In light of this space-related gridlock involving the US and China, Joan Johnson-Freese, professor of National Security Affairs at the US Naval War College in Rhode Island, labeled Bolden’s trip as little more than a gesture.
“The good news is that Bolden went to China and the Obama administration is far more open to working with China than the [George W] Bush administration was; the bad news is that I do not think the US is any closer to substantively working with China on space than it was during the Bush administration,” said Johnson-Freese.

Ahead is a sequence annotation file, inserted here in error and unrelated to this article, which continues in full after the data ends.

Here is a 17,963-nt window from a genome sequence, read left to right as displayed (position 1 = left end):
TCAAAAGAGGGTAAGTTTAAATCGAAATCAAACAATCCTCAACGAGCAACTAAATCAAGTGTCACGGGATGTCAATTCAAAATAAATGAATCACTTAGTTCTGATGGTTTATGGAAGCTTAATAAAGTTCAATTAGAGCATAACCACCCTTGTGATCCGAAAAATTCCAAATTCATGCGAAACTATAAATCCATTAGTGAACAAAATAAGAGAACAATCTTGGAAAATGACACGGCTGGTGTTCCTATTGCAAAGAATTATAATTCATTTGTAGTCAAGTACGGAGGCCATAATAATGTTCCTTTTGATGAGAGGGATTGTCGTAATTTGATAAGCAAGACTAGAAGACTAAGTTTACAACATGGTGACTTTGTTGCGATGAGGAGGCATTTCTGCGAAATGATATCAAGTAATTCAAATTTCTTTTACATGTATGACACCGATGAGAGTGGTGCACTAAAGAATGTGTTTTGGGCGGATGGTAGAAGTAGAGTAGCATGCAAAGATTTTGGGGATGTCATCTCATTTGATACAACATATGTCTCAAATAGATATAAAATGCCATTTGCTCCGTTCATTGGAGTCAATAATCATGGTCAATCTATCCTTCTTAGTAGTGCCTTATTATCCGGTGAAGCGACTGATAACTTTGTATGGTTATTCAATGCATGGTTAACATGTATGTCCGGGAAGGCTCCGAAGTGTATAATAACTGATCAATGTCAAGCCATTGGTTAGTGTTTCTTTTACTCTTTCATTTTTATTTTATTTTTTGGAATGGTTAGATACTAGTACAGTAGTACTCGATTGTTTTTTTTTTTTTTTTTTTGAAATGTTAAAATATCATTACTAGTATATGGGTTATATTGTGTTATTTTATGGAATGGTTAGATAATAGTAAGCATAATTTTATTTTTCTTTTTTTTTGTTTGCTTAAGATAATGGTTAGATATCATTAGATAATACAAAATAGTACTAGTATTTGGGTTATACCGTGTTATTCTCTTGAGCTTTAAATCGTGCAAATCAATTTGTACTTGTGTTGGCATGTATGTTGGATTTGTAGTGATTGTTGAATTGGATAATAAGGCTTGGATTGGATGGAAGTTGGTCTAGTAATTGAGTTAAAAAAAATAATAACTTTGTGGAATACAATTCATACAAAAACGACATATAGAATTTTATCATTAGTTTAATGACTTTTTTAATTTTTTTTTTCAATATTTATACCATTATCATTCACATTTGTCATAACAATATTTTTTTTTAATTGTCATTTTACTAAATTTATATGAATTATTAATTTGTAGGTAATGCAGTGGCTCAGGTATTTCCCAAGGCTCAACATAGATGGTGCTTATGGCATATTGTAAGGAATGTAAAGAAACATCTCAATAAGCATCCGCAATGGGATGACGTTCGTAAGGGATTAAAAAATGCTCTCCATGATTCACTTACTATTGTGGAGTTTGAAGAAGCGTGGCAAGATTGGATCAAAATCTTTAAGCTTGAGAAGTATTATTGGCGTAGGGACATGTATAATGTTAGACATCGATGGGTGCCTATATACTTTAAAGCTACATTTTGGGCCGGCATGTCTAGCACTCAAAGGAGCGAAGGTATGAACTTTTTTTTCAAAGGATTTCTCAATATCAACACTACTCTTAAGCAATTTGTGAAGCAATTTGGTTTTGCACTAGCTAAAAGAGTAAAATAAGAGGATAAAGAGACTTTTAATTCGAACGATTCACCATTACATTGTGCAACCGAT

“The problems are twofold: the entire US civil space program is still in an upheaval since [the Constellation program] was canceled – a cancellation likely inevitable due to the goals-resources mismatch – and there are still a large number of legislators who do not want to work with China on much of anything. So regardless of good intentions, the visit seemed more of a gesture than a step forward,” writes **Peter J. Brown in The Asia Times**.
**The Brown article** provides insight on the drift in space between China and the United States.